Raising concerns about the potential for a two-tiered system under a new licensing option for law graduates, a minority on the Law Society of Upper Canada’s articling task force is rejecting last week’s proposal for a law practice program in favour of doing away with articling altogether.
“Articling has really outlived its usefulness and it’s time to move on with a different process,” says Bencher Peter Wardle, a member of the minority on the articling task force that opposed the report’s main recommendation of a new law practice program.
The task force released its final report last week with recommendations to resolve the current articling crisis in Ontario. It also included opposing views from some of its members who want to abolish articling and implement a two- to three-month “comprehensive transitional prelicensing program” that would consist of online learning and exams to assess the core competencies lawyers need to have.
The remaining members of the task force want to introduce a five-year pilot project, to begin in 2014, for a law practice program as an alternative option to the current articling system. The report suggests that option would provide a way for unplaced candidates to gain the necessary practical skills.
Under the new system, licensing candidates would still have the option to article. The majority on the task force also called for a final assessment for all candidates, regardless of the option they choose, to test their practical skills before receiving their licences.
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[/a]The law practice program, to be delivered by one or more third-party providers, would combine a skills-training component and a co-op work placement for a total of eight months.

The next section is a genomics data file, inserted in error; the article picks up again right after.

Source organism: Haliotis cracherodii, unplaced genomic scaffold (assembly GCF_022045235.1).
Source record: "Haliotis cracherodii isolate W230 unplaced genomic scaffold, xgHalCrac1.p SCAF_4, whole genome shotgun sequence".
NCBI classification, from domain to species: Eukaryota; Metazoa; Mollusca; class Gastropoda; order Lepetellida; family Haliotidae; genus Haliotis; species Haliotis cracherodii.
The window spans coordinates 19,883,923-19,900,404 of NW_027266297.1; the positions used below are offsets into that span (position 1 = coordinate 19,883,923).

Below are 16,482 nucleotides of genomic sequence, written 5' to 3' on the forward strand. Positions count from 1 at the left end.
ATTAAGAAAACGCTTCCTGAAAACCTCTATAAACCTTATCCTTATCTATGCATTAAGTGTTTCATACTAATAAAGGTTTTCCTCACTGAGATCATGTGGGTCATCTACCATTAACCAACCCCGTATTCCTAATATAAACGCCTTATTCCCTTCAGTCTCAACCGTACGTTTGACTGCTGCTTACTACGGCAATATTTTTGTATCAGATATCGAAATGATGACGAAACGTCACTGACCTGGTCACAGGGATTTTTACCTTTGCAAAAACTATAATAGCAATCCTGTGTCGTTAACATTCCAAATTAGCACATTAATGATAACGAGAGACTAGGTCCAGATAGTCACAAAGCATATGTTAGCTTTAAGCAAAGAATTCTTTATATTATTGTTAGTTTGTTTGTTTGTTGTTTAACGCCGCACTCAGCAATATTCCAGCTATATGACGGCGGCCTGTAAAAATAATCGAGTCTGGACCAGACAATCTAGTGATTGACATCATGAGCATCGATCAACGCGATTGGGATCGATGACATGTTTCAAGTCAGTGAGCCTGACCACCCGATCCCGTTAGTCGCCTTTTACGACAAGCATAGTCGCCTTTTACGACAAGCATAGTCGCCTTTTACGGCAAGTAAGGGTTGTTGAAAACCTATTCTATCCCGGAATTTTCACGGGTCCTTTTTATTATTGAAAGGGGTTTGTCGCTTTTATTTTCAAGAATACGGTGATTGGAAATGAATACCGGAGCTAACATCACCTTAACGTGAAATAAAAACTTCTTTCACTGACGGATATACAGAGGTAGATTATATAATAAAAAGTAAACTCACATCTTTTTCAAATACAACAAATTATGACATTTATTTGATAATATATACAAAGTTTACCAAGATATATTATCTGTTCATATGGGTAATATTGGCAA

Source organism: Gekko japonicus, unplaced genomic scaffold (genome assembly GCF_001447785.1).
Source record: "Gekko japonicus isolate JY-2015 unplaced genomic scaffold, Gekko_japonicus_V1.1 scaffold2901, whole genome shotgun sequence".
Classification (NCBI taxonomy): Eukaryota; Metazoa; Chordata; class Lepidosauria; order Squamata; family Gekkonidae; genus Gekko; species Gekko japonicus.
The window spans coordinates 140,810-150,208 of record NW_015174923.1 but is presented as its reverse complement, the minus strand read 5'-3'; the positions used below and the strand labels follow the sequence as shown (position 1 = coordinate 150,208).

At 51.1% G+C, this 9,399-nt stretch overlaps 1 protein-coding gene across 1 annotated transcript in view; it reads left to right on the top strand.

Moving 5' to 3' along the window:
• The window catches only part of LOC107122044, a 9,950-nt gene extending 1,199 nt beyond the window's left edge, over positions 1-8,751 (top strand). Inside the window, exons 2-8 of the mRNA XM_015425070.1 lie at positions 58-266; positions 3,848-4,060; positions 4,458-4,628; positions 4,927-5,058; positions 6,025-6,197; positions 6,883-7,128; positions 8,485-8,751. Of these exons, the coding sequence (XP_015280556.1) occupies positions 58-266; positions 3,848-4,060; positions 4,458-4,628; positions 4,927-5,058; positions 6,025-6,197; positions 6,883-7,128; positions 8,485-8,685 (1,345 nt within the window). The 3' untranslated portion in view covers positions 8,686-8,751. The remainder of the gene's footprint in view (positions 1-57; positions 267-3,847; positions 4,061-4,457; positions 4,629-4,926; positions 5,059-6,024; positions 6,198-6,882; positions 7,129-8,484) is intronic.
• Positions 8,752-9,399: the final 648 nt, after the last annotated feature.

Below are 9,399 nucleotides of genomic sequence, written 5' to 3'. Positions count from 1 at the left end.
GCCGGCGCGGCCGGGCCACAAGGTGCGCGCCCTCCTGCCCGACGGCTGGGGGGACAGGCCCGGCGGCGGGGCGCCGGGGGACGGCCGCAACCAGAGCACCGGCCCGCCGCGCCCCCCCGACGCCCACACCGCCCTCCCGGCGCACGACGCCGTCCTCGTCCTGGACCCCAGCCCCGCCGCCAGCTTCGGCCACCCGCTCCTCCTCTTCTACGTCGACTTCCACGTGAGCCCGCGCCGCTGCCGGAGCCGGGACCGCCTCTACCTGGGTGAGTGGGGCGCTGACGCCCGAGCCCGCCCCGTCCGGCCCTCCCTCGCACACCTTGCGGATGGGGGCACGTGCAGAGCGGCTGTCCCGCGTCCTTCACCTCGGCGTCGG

One issue the entire task force agreed on is the notion that the status quo can’t continue.
It’s common knowledge that there aren’t enough articling positions available for all licensing candidates. In its report, the task force acknowledged that as of March 2012, approximately 15 per cent of all licensing candidates were unable to secure articling positions.
But Wardle, a partner at Wardle Daley Bernstein LLP, says it’s not necessary to study articling for another five years.
“The time to make the hard decisions about articling is now,” he says.
Tom Conway, task force chairman and LSUC treasurer, believes it’s important to take things slowly in order to ensure that whichever solution emerges provides effective practical training.
“This is really the first time that we’re aware of in North America certainly that a law society or a regulator of the legal profession has actually decided that it will try to apply the latest in objective assessment techniques to measure the effectiveness of a practical training program,” he says.
The minority — consisting of benchers Jacqueline Horvat, Vern Krishna, Paul Schabas, and Wardle — disagrees with the proposed pilot project, insisting that there should no longer be an articling requirement.
The new process, said the minority, should be the same for everyone.
“We don’t like the idea of having what is essentially a two-tiered system,” says Wardle.
The two tiers would be those who articled and those who completed the law practice program. Wardle says the minority is concerned that those who go through the law practice program will face stigma.
“In our view, it is inevitable that the LPP graduates will be stigmatized by the profession on the basis that these are the candidates who couldn’t find articles and therefore are somehow less qualified,” the minority stated in the report.
Cameron Bryant, a third-year law student at Osgoode Hall Law School, also foresees the profession discriminating against lawyers from the law practice program.
“I do think there would be a sense in people’s minds that someone who is in an LPP course in a co-op placement is somehow less than someone who is going to a Bay Street firm, and I think that’s unfair to those students,” he says.